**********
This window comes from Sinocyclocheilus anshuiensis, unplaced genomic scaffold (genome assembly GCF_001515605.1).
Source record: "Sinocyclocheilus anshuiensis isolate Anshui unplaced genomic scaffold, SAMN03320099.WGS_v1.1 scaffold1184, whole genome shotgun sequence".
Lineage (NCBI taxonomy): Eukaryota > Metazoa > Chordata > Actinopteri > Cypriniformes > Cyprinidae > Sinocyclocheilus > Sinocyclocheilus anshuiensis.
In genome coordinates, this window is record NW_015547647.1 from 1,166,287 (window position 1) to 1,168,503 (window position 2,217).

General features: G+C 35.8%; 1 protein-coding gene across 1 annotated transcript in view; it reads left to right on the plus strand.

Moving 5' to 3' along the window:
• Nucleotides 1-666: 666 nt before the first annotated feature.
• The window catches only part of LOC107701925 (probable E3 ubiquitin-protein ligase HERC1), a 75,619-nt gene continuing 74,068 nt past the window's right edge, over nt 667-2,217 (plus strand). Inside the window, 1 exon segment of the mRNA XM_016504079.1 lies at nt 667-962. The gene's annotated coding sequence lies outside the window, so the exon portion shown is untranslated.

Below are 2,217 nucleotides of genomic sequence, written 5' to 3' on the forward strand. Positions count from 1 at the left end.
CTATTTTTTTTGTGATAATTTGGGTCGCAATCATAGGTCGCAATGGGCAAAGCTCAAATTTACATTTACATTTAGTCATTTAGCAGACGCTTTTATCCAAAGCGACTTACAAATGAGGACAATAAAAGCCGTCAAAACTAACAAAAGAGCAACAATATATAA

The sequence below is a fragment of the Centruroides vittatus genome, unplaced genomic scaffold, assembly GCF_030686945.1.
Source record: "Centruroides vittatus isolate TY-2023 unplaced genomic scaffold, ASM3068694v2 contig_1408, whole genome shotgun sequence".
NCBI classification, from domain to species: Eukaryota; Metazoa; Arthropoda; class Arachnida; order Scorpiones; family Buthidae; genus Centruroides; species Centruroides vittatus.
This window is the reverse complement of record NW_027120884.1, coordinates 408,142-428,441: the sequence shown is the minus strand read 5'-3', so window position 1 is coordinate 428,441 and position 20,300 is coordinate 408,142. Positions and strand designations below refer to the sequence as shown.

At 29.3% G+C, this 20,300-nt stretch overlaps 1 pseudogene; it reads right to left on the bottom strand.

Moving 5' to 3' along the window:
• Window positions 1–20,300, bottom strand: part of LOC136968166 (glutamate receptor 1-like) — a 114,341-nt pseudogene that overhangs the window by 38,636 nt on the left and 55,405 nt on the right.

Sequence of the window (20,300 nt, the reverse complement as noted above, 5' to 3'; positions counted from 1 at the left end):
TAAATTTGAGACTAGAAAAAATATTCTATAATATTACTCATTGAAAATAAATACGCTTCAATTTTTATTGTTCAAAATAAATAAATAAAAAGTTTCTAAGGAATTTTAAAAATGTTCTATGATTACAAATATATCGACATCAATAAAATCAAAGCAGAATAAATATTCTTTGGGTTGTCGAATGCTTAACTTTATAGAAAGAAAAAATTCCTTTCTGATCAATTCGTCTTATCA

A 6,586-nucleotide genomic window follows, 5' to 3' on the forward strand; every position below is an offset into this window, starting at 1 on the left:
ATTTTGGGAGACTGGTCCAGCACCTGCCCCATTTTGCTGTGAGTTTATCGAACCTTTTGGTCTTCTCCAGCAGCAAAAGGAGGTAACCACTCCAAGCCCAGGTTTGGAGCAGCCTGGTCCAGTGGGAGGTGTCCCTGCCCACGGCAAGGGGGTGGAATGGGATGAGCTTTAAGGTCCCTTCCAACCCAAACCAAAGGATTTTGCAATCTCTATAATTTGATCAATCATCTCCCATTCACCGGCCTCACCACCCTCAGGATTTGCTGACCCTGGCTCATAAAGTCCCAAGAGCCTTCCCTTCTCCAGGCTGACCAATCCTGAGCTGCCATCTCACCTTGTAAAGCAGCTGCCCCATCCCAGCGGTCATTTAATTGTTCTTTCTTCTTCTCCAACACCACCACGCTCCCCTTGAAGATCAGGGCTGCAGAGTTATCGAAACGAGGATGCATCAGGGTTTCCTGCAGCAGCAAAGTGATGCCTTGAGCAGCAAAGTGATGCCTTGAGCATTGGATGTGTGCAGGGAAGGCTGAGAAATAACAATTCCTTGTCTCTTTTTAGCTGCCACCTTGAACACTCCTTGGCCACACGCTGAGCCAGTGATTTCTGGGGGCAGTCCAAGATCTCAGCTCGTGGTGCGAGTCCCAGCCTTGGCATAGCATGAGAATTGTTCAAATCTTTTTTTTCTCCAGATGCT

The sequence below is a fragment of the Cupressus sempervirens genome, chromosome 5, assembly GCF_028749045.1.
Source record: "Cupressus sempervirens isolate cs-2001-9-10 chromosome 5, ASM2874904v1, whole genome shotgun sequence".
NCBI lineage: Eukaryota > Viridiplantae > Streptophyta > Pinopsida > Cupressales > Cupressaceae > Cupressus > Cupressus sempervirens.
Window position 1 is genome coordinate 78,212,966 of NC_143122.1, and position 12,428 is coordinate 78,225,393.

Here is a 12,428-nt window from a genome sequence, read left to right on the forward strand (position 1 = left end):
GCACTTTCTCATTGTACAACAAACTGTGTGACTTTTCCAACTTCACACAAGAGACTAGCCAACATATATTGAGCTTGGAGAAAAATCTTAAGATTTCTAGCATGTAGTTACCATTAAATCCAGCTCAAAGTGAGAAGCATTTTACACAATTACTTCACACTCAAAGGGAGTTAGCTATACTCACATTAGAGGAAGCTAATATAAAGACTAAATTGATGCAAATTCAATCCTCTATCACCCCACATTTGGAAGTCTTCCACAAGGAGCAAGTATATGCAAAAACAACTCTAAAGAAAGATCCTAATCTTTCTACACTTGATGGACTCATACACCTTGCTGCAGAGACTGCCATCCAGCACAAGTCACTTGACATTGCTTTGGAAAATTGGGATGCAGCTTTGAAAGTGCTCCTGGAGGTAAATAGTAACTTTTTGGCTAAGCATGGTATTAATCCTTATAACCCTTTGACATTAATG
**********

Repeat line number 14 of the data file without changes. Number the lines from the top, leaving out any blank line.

This window is the reverse complement of record NW_027120884.1, coordinates 408,142-428,441: the sequence shown is the minus strand read 5'-3', so window position 1 is coordinate 428,441 and position 20,300 is coordinate 408,142. Positions and strand designations below refer to the sequence as shown.